Many feared dead in new city blast
Many are feared dead tonight after an explosion ripped through an outdoor venue in the Nigerian city of Jos packed full of soccer fans watching the Champions League final.
The suspected car bomb came four days after twin car bombs blamed on Islamic extremists killed at least 130 people in the central city.
It was not far from the bustling marketplace targeted in Tuesday's bomb attack. National Emergency Management Agency official Eugene Nyelong said it appeared to be another car bomb and many were feared dead because the outdoor theatre was packed to capacity.
There were no immediate claims of responsibility for the attack.
The Islamic extremist group Boko Haram, which has been threatening to sell nearly 300 abducted schoolgirls into slavery recently, has been waging a two-pronged campaign of urban bombings and rural attacks on north-eastern villages.
Separate attacks in April killed about 100 people in Abuja, Nigeria's central capital, and a car bomb that exploded prematurely killed at least 24 people in Kano, the country's second most populous city, on Monday.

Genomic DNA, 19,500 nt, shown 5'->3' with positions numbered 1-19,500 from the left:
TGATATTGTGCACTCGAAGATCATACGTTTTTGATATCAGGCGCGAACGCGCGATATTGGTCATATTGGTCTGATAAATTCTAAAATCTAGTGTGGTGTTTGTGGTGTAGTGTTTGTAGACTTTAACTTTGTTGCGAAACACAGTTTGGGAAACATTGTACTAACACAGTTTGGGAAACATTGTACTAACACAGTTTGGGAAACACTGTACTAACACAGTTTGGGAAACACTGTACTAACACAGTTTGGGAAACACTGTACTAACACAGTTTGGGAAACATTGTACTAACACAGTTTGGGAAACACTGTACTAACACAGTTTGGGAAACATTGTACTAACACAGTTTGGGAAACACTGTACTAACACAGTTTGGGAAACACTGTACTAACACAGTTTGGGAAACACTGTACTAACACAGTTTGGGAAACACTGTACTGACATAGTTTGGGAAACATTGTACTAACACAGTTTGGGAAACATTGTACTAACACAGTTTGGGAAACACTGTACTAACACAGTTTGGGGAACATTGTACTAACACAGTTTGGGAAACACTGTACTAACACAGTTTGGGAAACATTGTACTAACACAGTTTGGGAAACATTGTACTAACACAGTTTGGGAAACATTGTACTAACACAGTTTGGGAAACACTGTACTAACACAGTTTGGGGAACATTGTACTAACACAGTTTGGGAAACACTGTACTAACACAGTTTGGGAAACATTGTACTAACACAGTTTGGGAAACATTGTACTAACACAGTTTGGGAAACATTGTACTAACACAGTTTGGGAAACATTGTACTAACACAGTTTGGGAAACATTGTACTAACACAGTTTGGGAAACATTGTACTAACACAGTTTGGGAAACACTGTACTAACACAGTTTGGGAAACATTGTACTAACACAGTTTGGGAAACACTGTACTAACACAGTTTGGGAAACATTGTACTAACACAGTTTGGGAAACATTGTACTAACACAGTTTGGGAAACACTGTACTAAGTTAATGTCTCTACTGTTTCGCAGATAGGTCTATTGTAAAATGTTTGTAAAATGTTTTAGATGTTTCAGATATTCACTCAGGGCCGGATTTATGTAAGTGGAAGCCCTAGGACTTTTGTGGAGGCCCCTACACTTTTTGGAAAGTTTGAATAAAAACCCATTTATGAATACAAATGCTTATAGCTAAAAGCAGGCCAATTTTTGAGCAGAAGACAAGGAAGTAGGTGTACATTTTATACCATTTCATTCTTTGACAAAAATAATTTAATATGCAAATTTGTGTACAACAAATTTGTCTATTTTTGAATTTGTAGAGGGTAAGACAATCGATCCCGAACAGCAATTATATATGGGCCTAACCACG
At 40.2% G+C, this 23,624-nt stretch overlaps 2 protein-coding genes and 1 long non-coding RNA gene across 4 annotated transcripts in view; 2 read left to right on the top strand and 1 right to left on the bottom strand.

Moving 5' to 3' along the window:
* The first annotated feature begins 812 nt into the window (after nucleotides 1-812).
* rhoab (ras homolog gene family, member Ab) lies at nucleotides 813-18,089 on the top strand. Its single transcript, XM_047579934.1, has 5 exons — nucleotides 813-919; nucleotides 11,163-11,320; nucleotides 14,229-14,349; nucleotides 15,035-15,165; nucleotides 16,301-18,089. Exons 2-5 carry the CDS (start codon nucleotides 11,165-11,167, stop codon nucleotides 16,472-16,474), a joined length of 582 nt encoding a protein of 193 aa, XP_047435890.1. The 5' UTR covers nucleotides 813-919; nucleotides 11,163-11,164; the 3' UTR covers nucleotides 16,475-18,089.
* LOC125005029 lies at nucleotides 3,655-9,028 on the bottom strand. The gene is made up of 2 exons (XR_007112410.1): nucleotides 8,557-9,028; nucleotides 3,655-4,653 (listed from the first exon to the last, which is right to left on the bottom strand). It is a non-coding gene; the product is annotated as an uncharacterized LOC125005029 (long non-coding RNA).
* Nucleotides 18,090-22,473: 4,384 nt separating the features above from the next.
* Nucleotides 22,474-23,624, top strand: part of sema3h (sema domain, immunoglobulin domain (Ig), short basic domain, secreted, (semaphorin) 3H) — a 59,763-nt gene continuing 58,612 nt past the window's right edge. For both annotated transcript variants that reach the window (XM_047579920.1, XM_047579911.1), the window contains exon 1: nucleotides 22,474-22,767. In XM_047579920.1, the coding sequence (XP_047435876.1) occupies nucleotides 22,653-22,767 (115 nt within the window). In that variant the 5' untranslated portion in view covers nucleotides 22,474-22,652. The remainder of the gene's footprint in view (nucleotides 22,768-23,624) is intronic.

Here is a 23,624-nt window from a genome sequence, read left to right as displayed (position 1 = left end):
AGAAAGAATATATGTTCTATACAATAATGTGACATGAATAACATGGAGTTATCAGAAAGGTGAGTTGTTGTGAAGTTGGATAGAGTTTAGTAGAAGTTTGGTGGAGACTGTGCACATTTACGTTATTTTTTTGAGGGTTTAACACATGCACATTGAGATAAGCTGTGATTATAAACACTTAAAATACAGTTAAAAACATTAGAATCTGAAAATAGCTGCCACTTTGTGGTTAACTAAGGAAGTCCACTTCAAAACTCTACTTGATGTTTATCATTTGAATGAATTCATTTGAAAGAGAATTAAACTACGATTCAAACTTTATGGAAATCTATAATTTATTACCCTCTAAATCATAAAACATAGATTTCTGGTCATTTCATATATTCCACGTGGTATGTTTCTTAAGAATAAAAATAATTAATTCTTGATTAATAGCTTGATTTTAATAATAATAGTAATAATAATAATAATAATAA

The daily attacks appear to be in defiance of an international campaign to rescue the girls and a commitment made at a summit of Nigeria, its neighbours and Western leaders in Paris a week ago to unite to wage total war on the Boko Haram movement.
Thousands have been killed in the five-year-old Islamic uprising to turn Nigeria into an Islamic state though the country's population is almost equally divided between a mainly Muslim north and predominantly Christian south.
Jos sits on a fault line in central Nigeria where the two meet and the attacks are seen as an attempt to ignite religious rivalries that have erupted with deadly frequency though the city has been peaceful until recently.
The majority Christian city has been tense since Tuesday's attack but it did not provoke any collateral conflict.
Many of those killed on Tuesday were burned beyond recognition and families and friends still were looking for missing loved ones.
President Goodluck Jonathan and his government are confronting national and international outrage at their failure to rescue the abducted girls.